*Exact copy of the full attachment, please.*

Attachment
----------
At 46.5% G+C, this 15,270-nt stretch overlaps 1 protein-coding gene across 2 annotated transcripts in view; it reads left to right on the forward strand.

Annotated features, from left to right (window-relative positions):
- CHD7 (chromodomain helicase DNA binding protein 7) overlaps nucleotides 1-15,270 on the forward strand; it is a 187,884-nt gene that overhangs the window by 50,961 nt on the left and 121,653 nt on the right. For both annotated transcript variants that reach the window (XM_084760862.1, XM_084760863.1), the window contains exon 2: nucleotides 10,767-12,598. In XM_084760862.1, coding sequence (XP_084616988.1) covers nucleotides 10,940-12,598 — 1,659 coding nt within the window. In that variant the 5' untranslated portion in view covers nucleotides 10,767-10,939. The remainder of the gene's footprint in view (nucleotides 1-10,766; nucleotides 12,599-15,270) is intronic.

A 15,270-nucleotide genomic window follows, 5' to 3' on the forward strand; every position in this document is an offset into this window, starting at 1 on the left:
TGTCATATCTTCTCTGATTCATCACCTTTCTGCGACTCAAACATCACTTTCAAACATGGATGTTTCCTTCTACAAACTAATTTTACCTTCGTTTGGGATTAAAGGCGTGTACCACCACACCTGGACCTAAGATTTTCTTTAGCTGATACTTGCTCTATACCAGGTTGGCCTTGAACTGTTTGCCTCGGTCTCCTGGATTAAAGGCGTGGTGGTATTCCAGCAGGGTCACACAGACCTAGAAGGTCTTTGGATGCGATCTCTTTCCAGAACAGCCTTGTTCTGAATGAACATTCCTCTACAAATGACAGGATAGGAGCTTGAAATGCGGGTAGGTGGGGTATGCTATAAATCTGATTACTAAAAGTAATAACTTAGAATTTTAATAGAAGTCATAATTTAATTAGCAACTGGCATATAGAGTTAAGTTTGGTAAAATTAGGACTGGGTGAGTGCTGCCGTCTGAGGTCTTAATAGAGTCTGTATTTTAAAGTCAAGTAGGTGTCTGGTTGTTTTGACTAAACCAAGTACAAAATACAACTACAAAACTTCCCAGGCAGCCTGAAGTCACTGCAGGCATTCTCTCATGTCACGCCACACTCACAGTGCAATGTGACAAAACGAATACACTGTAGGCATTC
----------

At 46.5% G+C, this 15,270-nt stretch overlaps 1 protein-coding gene across 2 annotated transcripts in view; it reads left to right on the forward strand.

Annotated features, from left to right (window-relative positions):
- CHD7 (chromodomain helicase DNA binding protein 7) overlaps nucleotides 1-15,270 on the forward strand; it is a 187,884-nt gene that overhangs the window by 50,961 nt on the left and 121,653 nt on the right. For both annotated transcript variants that reach the window (XM_084760862.1, XM_084760863.1), the window contains exon 2: nucleotides 10,767-12,598. In XM_084760862.1, coding sequence (XP_084616988.1) covers nucleotides 10,940-12,598 — 1,659 coding nt within the window. In that variant the 5' untranslated portion in view covers nucleotides 10,767-10,939. The remainder of the gene's footprint in view (nucleotides 1-10,766; nucleotides 12,599-15,270) is intronic.

A 15,270-nucleotide genomic window follows, 5' to 3' on the forward strand; every position in this document is an offset into this window, starting at 1 on the left:
TGTCATATCTTCTCTGATTCATCACCTTTCTGCGACTCAAACATCACTTTCAAACATGGATGTTTCCTTCTACAAACTAATTTTACCTTCGTTTGGGATTAAAGGCGTGTACCACCACACCTGGACCTAAGATTTTCTTTAGCTGATACTTGCTCTATACCAGGTTGGCCTTGAACTGTTTGCCTCGGTCTCCTGGATTAAAGGCGTGGTGGTATTCCAGCAGGGTCACACAGACCTAGAAGGTCTTTGGATGCGATCTCTTTCCAGAACAGCCTTGTTCTGAATGAACATTCCTCTACAAATGACAGGATAGGAGCTTGAAATGCGGGTAGGTGGGGTATGCTATAAATCTGATTACTAAAAGTAATAACTTAGAATTTTAATAGAAGTCATAATTTAATTAGCAACTGGCATATAGAGTTAAGTTTGGTAAAATTAGGACTGGGTGAGTGCTGCCGTCTGAGGTCTTAATAGAGTCTGTATTTTAAAGTCAAGTAGGTGTCTGGTTGTTTTGACTAAACCAAGTACAAAATACAACTACAAAACTTCCCAGGCAGCCTGAAGTCACTGCAGGCATTCTCTCATGTCACGCCACACTCACAGTGCAATGTGACAAAACGAATACACTGTAGGCATTC